How do I go about getting old, closed-in-good-standing credit card accounts off my credit report?
While open accounts play the most important role in your credit scores, closed accounts are part of your credit history. As a result, closing an account does not cause the account to be deleted immediately. Accounts in good standing that have been closed will remain on your credit reports for up to 10 years from the closed date—and that can be a good thing for your credit scores.
Closed, Positive Accounts Remain on Your Credit Report
Experian credit reports include closed accounts with no negative information for 10 years from the date they are reported closed. In fact, positive credit information remains on your credit report longer than most negative information, such as late payments. Late payments are removed from your credit history after seven years. Retaining the positive history longer helps you rebuild your credit history if you have had financial challenges.
Even if you've never had a late payment or any other negative accounts, the length of your history is considered in scoring models. The longer you have demonstrated that you can manage credit, the more positive points for your scores. That's why you don't really want those positive accounts rushed off of your report.
Experian will remove the closed accounts automatically at the end of the 10-year retention period.
What Can I Do to Improve My Credit?
If you are looking for ways to improve your credit scores, the first thing you should do is order a copy of your credit report from each of the three credit reporting companies and get your free credit score from Experian.
When you get your credit score from Experian, you will receive a list of the risk factors that are currently impacting your credit scores the most. For example, you may see a statement that your balances on revolving accounts are too high, which lets you know that paying down your credit card balances will help increase your scores.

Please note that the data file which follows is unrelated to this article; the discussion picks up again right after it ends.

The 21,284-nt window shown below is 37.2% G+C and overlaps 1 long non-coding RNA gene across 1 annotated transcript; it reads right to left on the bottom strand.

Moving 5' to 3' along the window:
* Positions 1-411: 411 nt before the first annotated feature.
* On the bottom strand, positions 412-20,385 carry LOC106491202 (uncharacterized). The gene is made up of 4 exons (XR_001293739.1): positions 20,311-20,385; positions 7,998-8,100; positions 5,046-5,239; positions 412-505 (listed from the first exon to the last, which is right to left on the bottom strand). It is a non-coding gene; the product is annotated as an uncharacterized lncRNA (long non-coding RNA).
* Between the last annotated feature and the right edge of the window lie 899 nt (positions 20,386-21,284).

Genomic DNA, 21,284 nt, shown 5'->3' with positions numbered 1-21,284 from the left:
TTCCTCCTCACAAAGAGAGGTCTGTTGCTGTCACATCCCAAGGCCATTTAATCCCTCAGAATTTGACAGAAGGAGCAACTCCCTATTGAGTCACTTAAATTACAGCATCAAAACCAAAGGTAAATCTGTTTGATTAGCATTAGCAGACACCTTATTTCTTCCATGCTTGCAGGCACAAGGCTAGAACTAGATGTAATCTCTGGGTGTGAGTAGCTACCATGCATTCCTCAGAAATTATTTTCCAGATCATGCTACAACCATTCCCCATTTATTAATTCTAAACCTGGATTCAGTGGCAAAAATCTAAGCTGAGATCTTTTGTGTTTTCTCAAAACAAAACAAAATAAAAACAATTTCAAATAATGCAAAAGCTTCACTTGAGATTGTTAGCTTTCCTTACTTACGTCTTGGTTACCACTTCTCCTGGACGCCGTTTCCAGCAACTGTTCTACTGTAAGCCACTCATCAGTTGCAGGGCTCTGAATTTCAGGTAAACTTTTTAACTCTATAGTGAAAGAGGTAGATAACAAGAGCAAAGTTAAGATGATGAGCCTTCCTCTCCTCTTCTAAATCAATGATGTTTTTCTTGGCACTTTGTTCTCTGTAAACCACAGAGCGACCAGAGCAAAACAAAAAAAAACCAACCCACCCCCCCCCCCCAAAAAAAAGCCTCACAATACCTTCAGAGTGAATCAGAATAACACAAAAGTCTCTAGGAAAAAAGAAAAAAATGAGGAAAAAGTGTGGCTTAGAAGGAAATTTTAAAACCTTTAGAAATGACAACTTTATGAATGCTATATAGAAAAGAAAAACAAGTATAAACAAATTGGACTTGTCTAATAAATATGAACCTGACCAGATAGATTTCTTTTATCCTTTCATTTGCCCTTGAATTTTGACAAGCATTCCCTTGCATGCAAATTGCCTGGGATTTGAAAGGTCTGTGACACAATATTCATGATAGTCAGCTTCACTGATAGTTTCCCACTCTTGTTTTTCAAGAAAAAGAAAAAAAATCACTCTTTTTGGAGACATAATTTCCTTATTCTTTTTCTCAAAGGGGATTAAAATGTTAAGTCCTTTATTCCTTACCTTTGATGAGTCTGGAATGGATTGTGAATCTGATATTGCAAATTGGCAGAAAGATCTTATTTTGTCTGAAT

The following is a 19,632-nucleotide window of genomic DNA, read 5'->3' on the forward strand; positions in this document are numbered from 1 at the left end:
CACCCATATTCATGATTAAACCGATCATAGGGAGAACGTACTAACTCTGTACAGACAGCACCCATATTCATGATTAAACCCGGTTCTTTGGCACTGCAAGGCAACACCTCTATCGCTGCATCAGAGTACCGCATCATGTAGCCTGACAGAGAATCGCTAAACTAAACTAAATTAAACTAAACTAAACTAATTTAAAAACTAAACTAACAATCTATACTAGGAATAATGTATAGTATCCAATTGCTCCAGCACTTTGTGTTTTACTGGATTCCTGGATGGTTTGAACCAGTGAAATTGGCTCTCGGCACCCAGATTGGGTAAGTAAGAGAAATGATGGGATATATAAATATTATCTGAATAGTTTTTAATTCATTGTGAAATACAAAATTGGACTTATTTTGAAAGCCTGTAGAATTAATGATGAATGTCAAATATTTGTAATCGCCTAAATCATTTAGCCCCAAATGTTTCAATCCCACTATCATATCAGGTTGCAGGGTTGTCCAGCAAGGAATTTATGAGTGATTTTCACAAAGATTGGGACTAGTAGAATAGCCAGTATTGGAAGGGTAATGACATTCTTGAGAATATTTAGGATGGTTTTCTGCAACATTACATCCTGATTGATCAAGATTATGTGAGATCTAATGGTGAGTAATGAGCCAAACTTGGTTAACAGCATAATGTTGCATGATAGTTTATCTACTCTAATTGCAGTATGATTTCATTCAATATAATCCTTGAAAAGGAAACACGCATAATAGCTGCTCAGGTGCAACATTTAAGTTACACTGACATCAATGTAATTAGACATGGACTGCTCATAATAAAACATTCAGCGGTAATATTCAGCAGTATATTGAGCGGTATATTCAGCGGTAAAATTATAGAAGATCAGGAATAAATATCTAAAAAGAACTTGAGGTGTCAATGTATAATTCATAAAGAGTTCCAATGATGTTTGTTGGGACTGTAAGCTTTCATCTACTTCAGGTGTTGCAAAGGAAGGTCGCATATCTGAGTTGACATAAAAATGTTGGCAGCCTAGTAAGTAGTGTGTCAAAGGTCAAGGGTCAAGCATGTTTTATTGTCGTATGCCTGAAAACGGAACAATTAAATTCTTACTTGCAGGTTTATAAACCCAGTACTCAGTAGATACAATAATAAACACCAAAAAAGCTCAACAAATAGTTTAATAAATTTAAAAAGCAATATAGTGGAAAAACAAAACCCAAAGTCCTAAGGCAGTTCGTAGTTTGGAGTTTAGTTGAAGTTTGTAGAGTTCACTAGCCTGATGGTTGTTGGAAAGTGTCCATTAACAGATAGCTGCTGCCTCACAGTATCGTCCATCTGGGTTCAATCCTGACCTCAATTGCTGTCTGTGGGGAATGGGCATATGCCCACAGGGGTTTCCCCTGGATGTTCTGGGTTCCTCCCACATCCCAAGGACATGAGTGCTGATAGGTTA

Everyone's credit history is unique, so paying attention to your individual risk factors is key to improving your scores. However, there are also some general things that anyone can do to help improve their credit scores:
- Bring any past-due accounts current. If you have any accounts that are currently past due, including collection accounts or charge-offs, bringing those accounts current is the first step to getting your credit back on track.
- Keep your credit card balances as low as possible. Experts recommend never letting your credit card balances exceed 30%, but keeping them below 10% is best for scores. If possible, you should try to pay your credit card balances in full each month.
- Apply for credit only when you really need it. Although hard inquiries typically have only a small impact on credit scores, multiple applications for credit within a short period of time may cause a temporary dip in scores.
- Sign up for Experian Boost™† . This free service from Experian allows you to get credit for your on-time utility, cellphone and even certain streaming service payments. Signing up is quick and easy, and Experian will provide you with an updated credit score at the end of the process so you can see how much your score has increased.
Thanks for asking.
Jennifer White, Consumer Education Specialist